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The Nameless Dead - Brian McGilloway
on 25 September 2012
Set against the backdrop of present day Northern Ireland, Inspector Devlin is involved in the Commission for the Location of Victim's Remains, treading a fine line between the violent divisions of the past and the fragile peace of the future. A tip-off has led him to the possible burial place of Declan Cleary - man thought to have been killed for informing on a friend thirty years previously. The rules of the Commission are clear: evidence revealed by the Commission's investigations cannot lead to prosecution. But what if that evidence is discovery of a grave containing the skeleton of a baby who, it appears, did not die of natural causes? Inspector Devlin is a man who takes risks, who follows his nose and who does not like to be told that he cannot investigate what appears to be a sickening crime. So, of course, he investigates it.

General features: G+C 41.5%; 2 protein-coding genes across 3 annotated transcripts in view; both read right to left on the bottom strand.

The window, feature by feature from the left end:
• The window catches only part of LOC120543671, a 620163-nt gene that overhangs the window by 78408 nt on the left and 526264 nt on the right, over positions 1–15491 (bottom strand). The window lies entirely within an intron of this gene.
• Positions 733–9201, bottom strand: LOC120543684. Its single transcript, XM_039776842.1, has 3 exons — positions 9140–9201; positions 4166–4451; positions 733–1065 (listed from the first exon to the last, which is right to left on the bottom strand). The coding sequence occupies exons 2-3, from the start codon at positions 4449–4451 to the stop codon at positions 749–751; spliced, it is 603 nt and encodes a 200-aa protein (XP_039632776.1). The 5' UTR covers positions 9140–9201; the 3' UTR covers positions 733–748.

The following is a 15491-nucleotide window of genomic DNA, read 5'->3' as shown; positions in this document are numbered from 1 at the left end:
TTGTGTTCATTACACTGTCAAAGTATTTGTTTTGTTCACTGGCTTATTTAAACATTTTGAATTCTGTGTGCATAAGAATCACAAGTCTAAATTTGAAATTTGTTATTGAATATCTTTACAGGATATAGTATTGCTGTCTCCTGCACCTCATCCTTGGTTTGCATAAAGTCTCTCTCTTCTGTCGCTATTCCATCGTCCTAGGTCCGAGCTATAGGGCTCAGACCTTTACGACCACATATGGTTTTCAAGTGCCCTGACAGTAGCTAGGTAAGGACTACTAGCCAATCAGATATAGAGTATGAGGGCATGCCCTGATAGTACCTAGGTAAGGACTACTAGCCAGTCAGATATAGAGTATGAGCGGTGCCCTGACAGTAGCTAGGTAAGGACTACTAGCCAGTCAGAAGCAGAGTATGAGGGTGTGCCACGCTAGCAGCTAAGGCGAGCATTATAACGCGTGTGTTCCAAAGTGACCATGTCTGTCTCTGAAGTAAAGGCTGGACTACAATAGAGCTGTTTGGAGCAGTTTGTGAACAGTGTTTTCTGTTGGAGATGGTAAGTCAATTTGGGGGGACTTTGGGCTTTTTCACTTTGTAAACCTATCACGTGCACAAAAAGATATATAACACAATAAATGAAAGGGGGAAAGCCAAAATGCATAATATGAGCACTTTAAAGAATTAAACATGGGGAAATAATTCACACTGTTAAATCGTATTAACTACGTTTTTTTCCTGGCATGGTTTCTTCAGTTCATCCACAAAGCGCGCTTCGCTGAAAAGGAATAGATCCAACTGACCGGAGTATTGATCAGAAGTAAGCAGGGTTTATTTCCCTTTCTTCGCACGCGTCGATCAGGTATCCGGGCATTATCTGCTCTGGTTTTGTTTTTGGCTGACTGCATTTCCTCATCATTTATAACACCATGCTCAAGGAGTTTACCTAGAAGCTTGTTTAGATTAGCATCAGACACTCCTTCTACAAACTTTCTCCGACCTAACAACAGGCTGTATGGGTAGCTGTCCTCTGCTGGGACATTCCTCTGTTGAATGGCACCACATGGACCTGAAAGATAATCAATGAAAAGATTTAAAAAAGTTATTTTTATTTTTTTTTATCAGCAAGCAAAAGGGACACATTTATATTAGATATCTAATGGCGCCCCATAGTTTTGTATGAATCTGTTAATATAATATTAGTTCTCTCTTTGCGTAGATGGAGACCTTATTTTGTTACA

What follows is an intriguing mystery, slow-paced at times but still a page-turner. Inspector Devlin's off-road enquiries rake up a past of fraud, greed and violence and the manipulation of young, vulnerable girls giving birth out of wedlock. As he begins to draw together seemingly unconnected people and events, more deaths follow and he puts his own family at risk.
The plot is believable, the characters engaging and if there's one thing I'll remember the book for, it's that scene with the drug dealer and the cess-pit. I'm sorry, I know I shouldn't have but I did laugh!
A good read with a satisfying conclusion.